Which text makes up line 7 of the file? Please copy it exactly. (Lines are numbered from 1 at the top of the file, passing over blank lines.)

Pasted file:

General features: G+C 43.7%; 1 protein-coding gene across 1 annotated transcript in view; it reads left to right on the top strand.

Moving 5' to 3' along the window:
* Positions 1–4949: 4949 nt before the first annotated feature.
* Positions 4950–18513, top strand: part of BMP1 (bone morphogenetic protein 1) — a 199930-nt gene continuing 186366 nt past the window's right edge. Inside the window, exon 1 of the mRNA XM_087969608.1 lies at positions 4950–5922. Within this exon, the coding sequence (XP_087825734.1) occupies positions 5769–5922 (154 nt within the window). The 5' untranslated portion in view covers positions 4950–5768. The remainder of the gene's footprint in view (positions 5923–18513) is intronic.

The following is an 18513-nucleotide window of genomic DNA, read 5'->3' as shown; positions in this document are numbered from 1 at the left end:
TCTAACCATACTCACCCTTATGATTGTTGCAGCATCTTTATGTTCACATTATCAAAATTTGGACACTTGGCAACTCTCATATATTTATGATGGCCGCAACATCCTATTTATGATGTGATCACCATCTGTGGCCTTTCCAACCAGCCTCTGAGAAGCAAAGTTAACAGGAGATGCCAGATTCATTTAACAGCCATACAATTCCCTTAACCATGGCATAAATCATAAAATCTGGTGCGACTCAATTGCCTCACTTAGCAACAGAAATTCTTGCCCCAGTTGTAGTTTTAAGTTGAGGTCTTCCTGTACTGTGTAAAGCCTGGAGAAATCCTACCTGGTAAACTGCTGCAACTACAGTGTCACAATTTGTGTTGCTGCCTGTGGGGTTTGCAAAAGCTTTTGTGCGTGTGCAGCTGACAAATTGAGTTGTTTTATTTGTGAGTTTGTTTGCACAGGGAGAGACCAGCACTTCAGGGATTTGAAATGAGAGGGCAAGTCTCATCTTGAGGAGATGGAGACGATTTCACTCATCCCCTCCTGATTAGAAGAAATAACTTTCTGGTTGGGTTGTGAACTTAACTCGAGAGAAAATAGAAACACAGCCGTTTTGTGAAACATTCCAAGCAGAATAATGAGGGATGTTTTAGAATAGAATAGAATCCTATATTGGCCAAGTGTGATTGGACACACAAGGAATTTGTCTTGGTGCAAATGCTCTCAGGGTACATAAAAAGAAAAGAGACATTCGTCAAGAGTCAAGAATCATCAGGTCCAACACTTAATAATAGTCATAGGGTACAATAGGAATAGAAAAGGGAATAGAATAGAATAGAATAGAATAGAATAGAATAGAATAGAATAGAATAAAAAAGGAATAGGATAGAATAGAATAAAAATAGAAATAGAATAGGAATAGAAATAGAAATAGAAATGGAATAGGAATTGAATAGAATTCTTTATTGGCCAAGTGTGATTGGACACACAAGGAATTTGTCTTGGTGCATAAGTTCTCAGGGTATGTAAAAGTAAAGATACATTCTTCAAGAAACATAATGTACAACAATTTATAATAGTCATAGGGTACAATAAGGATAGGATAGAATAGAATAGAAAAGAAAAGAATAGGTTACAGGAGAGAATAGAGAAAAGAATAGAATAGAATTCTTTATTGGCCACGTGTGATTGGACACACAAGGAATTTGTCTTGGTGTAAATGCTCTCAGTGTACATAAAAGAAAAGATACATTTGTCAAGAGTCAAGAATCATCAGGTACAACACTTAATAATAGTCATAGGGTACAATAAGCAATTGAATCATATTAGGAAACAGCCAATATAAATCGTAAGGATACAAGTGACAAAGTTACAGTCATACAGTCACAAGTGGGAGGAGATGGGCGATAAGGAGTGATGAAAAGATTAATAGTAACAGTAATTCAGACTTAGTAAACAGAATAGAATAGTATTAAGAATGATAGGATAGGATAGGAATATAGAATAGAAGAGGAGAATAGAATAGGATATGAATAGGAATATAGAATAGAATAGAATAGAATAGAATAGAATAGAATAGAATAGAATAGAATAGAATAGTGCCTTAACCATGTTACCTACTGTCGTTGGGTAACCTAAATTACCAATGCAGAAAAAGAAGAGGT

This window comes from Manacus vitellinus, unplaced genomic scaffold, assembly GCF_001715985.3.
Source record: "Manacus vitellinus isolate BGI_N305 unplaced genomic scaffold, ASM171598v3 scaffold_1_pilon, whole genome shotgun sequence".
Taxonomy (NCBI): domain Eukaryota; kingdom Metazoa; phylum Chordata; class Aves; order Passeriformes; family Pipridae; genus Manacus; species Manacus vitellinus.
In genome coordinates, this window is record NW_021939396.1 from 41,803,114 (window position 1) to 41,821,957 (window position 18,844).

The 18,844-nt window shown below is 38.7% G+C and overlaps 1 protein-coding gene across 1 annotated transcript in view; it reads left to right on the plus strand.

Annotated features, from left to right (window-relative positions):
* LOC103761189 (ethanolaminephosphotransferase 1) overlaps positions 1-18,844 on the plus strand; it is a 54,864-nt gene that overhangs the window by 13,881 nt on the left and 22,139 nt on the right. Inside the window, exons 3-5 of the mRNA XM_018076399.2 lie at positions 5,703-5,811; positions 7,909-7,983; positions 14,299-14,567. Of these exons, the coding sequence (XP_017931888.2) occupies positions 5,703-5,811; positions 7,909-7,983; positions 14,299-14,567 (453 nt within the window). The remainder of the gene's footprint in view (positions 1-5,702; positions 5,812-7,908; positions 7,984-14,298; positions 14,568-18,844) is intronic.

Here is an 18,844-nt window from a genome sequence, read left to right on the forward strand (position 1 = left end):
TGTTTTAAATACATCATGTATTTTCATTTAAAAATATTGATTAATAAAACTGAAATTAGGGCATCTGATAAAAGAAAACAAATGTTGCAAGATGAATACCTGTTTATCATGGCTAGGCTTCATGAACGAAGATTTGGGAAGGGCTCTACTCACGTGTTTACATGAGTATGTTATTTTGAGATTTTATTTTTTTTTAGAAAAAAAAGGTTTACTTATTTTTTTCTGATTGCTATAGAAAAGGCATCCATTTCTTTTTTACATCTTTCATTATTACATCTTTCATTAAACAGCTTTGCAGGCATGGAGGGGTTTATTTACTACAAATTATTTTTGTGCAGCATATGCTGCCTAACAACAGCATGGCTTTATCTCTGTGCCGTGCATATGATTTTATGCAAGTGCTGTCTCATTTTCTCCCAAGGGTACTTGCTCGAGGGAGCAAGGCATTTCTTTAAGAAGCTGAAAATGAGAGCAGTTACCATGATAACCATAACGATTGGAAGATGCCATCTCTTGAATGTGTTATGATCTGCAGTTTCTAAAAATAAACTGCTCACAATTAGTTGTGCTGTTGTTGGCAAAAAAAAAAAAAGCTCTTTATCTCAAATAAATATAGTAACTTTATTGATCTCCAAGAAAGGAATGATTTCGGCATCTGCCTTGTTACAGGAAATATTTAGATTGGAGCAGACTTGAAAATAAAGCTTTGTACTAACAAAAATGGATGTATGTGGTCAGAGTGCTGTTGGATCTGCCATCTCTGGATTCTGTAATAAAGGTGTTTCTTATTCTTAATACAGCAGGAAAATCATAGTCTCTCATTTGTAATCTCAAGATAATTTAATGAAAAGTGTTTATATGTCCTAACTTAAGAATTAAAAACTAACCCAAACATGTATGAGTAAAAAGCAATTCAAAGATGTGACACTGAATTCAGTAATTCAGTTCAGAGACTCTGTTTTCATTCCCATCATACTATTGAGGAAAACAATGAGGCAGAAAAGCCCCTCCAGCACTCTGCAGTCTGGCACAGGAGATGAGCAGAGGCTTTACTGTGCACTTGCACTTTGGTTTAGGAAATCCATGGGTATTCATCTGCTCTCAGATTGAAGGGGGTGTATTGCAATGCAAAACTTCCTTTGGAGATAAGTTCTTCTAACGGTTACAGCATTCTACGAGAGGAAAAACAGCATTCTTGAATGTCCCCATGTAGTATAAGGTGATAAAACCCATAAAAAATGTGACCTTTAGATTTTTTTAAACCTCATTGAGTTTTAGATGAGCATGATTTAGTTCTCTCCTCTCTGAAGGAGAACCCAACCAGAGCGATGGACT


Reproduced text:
This window comes from Manacus vitellinus, unplaced genomic scaffold, assembly GCF_001715985.3.